La Chienne (1931)

“Some dreams require solitude.”

Jean Renoir’s first talking film, La Chienne examines the life of mild mannered clerk Maurice Legrand. One evening, while the other men in the office end a work party by carousing and drinking, Legrand must hurry home to meet the curfew set by his domineering wife Adele (Magdeleine Berubet). On the way home, he meets prostitute Lucienne “Lulu” Pelletier (Janie Marese) as her pimp Dede (Georges Falmant) whacks her around. Legrand takes the girl home, and they strike up a relationship. Legrand puts her up in an apartment, pays all the bills, but she still sees Dede on the side.

Legrand’s wife, Adele, seems to enjoy making her husband’s life miserable. Before Lulu appears, his only hobby is painting, and Adele complains continually about his canvases while lauding her late husband’s memory to the skies. Obviously Lulu–who possesses a “vulgarity all her own” represents an escape from Adele’s control, and soon he shifts some of his paintings to Lulu’s flat. While Legrand imagines he’s supporting just a mistress, in reality, he’s supporting both her and her pimp. One day, when the money isn’t enough, Dede grabs one of Legrand’s paintings, and sells it. This sale sets off a chain of events for the characters involved.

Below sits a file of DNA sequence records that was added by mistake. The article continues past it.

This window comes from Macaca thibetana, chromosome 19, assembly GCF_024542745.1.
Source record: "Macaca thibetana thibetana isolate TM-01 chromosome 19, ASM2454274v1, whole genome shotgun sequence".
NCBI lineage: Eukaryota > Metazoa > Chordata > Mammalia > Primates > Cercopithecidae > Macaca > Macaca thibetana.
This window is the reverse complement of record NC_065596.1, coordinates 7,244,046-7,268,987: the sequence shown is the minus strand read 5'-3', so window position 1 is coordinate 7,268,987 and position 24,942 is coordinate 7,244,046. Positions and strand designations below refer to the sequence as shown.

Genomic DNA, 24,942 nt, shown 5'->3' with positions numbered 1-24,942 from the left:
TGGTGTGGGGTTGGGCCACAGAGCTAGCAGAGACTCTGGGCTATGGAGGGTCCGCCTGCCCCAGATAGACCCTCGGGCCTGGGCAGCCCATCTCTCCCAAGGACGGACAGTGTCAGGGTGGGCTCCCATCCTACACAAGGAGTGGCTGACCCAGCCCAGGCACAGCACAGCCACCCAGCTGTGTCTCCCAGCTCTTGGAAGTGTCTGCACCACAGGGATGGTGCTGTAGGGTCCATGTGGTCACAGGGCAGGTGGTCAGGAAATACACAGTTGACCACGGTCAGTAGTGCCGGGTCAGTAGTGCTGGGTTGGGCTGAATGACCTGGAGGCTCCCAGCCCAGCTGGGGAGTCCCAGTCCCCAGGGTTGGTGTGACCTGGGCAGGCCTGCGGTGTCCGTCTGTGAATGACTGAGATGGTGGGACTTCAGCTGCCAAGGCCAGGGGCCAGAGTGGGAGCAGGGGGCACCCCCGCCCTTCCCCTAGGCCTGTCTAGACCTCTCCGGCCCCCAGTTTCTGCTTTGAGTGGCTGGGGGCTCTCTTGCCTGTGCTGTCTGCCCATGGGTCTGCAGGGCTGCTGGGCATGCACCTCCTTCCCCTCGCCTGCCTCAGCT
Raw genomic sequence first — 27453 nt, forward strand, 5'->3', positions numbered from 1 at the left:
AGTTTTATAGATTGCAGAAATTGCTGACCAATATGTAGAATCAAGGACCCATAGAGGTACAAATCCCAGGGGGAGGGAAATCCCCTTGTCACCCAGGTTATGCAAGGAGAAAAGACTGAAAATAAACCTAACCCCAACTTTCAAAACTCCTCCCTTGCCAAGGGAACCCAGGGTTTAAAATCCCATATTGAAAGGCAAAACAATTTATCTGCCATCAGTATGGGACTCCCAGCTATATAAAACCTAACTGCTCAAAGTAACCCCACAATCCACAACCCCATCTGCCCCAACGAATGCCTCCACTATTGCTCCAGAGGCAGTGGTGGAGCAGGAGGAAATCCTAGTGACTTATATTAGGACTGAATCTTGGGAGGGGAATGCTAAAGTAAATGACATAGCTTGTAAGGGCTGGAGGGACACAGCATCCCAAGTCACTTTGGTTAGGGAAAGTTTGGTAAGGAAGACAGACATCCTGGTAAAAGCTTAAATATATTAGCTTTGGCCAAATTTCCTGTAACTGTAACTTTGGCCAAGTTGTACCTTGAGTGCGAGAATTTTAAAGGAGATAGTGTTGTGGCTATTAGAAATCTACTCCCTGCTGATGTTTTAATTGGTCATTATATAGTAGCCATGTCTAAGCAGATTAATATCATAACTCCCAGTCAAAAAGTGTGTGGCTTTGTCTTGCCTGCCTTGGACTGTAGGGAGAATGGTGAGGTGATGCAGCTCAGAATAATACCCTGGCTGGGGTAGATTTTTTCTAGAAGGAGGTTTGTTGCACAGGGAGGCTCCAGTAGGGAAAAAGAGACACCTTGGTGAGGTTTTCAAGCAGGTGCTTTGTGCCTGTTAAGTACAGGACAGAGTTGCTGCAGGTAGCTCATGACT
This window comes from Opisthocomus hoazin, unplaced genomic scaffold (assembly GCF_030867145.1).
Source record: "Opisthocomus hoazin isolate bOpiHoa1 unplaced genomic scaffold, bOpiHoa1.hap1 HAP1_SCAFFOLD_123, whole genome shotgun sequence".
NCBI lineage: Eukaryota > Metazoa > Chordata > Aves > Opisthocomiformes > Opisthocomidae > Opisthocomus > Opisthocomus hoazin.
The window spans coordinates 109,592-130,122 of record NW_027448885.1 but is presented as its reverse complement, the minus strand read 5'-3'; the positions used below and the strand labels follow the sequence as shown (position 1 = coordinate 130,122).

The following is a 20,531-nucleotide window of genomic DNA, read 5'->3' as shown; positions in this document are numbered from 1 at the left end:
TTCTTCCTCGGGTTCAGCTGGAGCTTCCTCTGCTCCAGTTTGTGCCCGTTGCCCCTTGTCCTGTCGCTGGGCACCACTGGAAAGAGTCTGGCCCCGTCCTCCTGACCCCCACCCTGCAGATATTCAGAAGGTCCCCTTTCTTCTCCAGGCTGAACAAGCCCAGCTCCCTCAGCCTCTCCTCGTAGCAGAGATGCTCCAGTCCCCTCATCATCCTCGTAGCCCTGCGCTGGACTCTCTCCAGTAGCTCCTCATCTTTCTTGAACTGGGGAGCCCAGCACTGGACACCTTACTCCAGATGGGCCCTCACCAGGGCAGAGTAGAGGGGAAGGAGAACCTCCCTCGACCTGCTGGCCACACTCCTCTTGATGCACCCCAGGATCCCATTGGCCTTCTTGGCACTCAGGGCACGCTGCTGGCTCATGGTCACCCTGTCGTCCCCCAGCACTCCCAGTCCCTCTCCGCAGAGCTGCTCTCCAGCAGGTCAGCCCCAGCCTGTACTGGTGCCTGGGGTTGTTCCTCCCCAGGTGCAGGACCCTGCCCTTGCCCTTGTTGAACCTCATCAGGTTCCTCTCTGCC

La Chienne was remade into the Fritz Lang film noir title, Scarlet Street starring Edward G. Robinson as the meek Legrand, so if you’re into film noir, you’ll no doubt recognize the plot. While La Chienne is a little rough (the film begins with a crude Punch and Judy show to introduce the characters), there’s a great story with universal truths about human nature here. Legrand is the quinessential henpecked husband, but even his flighty mistress provides no true escape. While the relationship with Lulu initially allows Legrand to play a chivalrous role, he’s soon humiliated in brand new ways. Through its main characters, La Chienne examines relationships–what we put up with, what we long for, and what we accept. A short feature A Day in the Country (36 minutes long) is also on the VHS tape from Kino. In French with English subtitles.

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Filed under France, Jean Renoir

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